Electrochemiluminescence biosensing strategies can be combined with a charge-coupled device camera and a conventional microscope for electrochemiluminescence bioimaging. This system allows simultaneous detection of multiple biomarkers through spatial or potential resolution; for example, a bead-based electrochemiluminescence immunosensing array enables simultaneous detection of three antigens by individually imaging the microbeads located in a microwell array82. Similarly, electrochemiluminescent polymer dots (Pdots), luminol-doped Pdots and diethylamine-coupled Pdots can be exploited for potential-resolved and colour-resolved electrochemiluminescence bioimaging for the high-throughput detection of miRNAs83. Here, luminol-doped Pdots show blue electrochemiluminescence emission at +0.6 V, whereas diethylamine-coupled Pdots show red electrochemiluminescence emission at +1.0 V. On the sensing array, the electrochemiluminescence of two Pdots is initially inhibited by quencher-labelled capture DNAs. After recognition of target miRNAs, the quencher is released through DNA cleaving, and the electrochemiluminescence of Pdots is recovered for target detection. Compared to potential-resolved electrochemiluminescence biosensors, this potential-resolved and colour-resolved bioimaging system prevents interference of the threshold produced by the low potential emitter at high potentials.
Electrochemiluminescence bioimaging is well suited for cell analysis because it can provide both morphological and quantitative information84. Electrochemiluminescence cell bioimaging strategies have been developed for different targets, including small molecules released from cells and membrane proteins on the cell surface. Electrochemiluminescence imaging of membrane proteins is typically achieved by labelling cells with electrochemiluminescence probes through affinity reactions. However, this approach only allows observation of the cell periphery in contact with the electrode or requires membrane permeability treatment. Alternatively, a dual-intramolecular electron transfer strategy can be applied; for example, co-reactant-embedded Pdots with strong electrochemiluminescence emission enable in situ imaging of the membrane protein human epidermal growth factor receptor 2 (HER2) on single living cells85. To quantify detection, the biosensing interface, that is, a Pdot-modified-indium tin oxide (ITO) glass electrode sheet, can be combined with a single-cell-capture microfluidic chip, enabling high-throughput quantification of dopamine secreted by a single cell86.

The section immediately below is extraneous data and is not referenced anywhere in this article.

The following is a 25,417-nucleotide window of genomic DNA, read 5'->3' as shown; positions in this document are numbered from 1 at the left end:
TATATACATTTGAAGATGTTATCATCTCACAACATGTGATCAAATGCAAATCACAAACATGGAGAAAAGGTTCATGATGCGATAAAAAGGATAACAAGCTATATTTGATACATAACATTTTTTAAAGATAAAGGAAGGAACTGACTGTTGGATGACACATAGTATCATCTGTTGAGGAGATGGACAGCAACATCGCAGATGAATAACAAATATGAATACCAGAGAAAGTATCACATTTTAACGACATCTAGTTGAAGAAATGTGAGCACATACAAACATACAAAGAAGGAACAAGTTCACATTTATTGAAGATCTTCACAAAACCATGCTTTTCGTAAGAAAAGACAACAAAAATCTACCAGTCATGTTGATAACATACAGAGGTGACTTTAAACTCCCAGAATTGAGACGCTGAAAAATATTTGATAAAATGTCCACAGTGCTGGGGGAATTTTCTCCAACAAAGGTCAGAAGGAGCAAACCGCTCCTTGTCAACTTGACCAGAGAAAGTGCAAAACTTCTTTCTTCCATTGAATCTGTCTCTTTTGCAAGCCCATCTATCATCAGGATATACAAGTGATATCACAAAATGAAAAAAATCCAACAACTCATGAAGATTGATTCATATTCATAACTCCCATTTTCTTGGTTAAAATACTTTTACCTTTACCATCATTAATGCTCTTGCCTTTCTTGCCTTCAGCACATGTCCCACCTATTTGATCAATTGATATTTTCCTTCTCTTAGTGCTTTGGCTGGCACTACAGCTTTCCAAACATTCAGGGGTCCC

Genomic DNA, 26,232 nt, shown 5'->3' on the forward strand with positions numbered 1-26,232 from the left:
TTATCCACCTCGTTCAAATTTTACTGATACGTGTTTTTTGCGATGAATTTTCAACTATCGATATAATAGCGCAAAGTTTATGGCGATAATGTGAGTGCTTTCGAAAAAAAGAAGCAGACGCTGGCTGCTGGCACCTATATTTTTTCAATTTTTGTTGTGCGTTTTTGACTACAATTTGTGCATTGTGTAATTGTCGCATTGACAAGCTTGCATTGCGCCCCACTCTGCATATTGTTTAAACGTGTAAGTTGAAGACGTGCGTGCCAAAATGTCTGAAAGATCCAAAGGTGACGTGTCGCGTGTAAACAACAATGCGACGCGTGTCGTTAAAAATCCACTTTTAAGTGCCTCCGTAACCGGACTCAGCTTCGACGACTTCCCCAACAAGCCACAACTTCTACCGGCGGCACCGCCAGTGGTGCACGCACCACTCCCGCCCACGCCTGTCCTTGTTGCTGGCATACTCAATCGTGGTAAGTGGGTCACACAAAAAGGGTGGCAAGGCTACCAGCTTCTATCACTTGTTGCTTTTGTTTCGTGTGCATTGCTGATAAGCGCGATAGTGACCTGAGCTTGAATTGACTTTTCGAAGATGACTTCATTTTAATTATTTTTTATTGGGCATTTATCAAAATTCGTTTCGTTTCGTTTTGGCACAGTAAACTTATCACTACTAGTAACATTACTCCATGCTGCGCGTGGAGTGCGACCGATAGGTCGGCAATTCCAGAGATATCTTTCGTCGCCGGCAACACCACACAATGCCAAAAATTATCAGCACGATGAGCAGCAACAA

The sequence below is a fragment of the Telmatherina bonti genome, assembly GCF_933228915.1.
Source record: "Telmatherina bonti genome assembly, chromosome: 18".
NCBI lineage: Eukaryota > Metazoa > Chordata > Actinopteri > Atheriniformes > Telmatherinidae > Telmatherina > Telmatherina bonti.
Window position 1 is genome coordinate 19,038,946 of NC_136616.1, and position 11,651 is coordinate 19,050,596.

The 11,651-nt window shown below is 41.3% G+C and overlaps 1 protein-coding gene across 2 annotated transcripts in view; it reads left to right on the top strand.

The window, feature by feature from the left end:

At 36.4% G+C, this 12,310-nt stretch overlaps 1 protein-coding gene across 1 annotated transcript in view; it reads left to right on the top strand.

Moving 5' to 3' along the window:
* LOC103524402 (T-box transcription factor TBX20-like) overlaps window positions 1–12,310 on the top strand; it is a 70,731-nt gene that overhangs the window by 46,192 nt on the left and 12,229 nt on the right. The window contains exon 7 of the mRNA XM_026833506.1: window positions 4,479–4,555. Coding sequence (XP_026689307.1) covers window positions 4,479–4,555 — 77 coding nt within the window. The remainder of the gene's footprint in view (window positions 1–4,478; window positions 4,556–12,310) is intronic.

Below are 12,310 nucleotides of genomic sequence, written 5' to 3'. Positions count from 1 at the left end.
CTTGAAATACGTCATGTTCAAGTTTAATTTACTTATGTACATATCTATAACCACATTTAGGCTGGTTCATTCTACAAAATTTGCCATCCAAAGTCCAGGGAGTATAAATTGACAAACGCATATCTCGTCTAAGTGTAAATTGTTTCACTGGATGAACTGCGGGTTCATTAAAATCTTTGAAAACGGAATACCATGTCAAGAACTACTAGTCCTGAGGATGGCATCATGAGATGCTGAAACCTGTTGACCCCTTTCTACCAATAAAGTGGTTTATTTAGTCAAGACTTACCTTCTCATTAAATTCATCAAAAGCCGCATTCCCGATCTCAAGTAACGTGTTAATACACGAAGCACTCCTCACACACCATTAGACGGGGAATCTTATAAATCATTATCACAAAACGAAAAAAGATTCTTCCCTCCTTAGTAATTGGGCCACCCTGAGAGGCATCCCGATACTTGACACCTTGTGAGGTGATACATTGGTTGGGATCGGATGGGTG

Electrochemical biosensors can be integrated into portable, wearable or implantable devices (Table 1), including microfluidics, printed circuit boards, software, signal processing units, communication units and power units (Fig. 1g). Amperometric biosensors are the most developed and most commonly used sensors for metabolites. Owing to the specific enzyme reaction, they usually exhibit good selectivity. In addition, the enzymatic catalytic signal can be further enhanced by nanomaterials, leading to high sensitivity. Most importantly, these enzyme sensors can be prepared in batches with good reproducibility; however, enzyme activity can be affected by the environment. Thus, robust sensing electrodes are required for work in different environments. Potentiometric biosensors can be integrated for wearable sweat monitoring, in particular, for the detection of electrolytes. Using ion-selective membranes, potentiometric biosensors show good selectivity, reproducibility and stability; however, their sensitivity is low. Alternatively, a flexible, all-solid-state, wearable, ion-selective electrode could achieve continuous sweat monitoring. Voltammetric, OECT, photoelectrochemical and electrochemiluminescent biosensors allow the detection of proteins and nucleic acids, showing good selectivity and high sensitivity. However, such affinity biosensors typically require the specific assembly of bioreceptors on the electrode surface, making their fabrication more complicated than that of enzyme electrodes.
Portable electrochemical biosensing devices
Portable electrochemical sensors have initially been developed for the monitoring of blood glucose levels in patients with diabetes87. The personal glucose meter is a portable electrochemical biosensor that provides rapid quantification of blood glucose levels for personal glycaemic control. The glucose meter, which is typically an amperometric biosensor based on a redox enzyme, consists of a disposable test strip and a pocket-sized handheld electrochemical reader (Fig. 2a). The disposable test strips can be fabricated by printing and cutting at a large scale using low-cost materials such as plastics and conductive pastes; for example, the thin-film electrodes on the test strips can be produced by screen-printing technology, which allows mass production at low cost88. The sensing layer containing the enzyme and the electron mediator is immobilized on the WE for the detection of glucose. Once the blood sample is introduced to the small chamber (electrochemical cell) formed by the spacer layer on the test strip, blood glucose is oxidized by the redox mediator, which is catalyzed by GOx (Fig. 2a). The reduced mediator is then oxidized on the electrode, producing a measurable current signal89, which is converted to glucose concentration by a handheld detector. The personal glucose meter is a result of continuous engineering advances to increase its accuracy, reliability, user-friendliness and affordability90,91 since the first concept of glucose enzyme electrodes was proposed in the 1960s1.